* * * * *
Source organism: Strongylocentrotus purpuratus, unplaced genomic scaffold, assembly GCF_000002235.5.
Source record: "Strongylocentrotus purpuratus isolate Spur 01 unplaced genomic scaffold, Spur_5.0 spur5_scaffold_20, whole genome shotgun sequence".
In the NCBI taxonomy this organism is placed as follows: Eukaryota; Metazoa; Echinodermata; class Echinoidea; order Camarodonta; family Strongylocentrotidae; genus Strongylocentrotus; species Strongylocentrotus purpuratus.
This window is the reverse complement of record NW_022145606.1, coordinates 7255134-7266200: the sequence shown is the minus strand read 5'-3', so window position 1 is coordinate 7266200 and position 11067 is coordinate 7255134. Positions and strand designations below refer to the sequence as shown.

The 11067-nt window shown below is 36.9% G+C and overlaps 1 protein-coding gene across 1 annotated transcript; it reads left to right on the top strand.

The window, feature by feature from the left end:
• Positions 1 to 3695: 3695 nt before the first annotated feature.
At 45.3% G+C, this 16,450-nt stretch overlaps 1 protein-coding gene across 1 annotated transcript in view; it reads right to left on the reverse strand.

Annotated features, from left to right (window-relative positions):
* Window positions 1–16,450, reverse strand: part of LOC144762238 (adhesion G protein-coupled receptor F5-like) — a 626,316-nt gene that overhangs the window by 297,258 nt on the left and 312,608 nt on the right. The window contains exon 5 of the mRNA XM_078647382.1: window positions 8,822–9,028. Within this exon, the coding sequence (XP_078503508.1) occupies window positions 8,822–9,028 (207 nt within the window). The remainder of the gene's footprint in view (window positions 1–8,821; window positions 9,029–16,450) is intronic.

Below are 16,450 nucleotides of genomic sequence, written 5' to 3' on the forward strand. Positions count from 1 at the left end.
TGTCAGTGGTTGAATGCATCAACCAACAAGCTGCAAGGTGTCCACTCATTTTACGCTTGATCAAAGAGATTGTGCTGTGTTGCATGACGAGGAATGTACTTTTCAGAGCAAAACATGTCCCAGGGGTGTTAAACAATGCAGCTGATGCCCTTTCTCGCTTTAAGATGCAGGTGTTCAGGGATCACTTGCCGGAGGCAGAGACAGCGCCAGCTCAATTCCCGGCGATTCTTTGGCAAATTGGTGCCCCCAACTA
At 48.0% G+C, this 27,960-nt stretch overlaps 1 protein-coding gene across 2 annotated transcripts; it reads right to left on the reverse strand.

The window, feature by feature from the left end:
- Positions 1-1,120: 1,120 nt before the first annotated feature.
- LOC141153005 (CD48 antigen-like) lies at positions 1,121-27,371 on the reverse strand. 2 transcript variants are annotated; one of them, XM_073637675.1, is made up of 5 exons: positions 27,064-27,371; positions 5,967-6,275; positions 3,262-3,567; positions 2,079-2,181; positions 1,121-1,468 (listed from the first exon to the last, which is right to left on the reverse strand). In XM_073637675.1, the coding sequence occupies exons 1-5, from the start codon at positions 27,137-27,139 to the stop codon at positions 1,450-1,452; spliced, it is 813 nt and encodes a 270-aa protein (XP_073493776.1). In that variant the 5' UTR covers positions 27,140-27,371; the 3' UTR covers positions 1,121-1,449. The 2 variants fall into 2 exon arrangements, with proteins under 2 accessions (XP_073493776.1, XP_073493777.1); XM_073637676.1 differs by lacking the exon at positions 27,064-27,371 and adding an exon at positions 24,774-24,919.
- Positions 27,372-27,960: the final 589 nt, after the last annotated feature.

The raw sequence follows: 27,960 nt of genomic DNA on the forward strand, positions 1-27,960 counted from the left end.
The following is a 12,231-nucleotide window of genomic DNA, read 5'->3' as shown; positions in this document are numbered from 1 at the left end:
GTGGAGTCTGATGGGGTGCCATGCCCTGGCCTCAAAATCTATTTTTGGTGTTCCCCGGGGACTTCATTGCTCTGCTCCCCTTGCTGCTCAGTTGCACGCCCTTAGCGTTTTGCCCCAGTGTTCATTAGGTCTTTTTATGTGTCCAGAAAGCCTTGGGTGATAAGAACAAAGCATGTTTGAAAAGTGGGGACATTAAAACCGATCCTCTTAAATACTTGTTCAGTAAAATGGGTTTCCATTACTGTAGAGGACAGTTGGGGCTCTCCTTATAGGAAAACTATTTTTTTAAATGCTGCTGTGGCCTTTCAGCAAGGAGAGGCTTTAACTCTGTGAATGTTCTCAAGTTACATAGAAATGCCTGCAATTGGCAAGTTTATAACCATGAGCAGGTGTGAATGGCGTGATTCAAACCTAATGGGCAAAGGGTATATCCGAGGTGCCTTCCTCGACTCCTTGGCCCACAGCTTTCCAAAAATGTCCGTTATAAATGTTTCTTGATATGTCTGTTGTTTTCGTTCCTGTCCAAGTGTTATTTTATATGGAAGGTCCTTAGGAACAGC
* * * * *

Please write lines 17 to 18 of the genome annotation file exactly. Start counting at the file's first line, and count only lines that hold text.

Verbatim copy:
- Positions 27,372-27,960: the final 589 nt, after the last annotated feature.

The raw sequence follows: 27,960 nt of genomic DNA on the forward strand, positions 1-27,960 counted from the left end.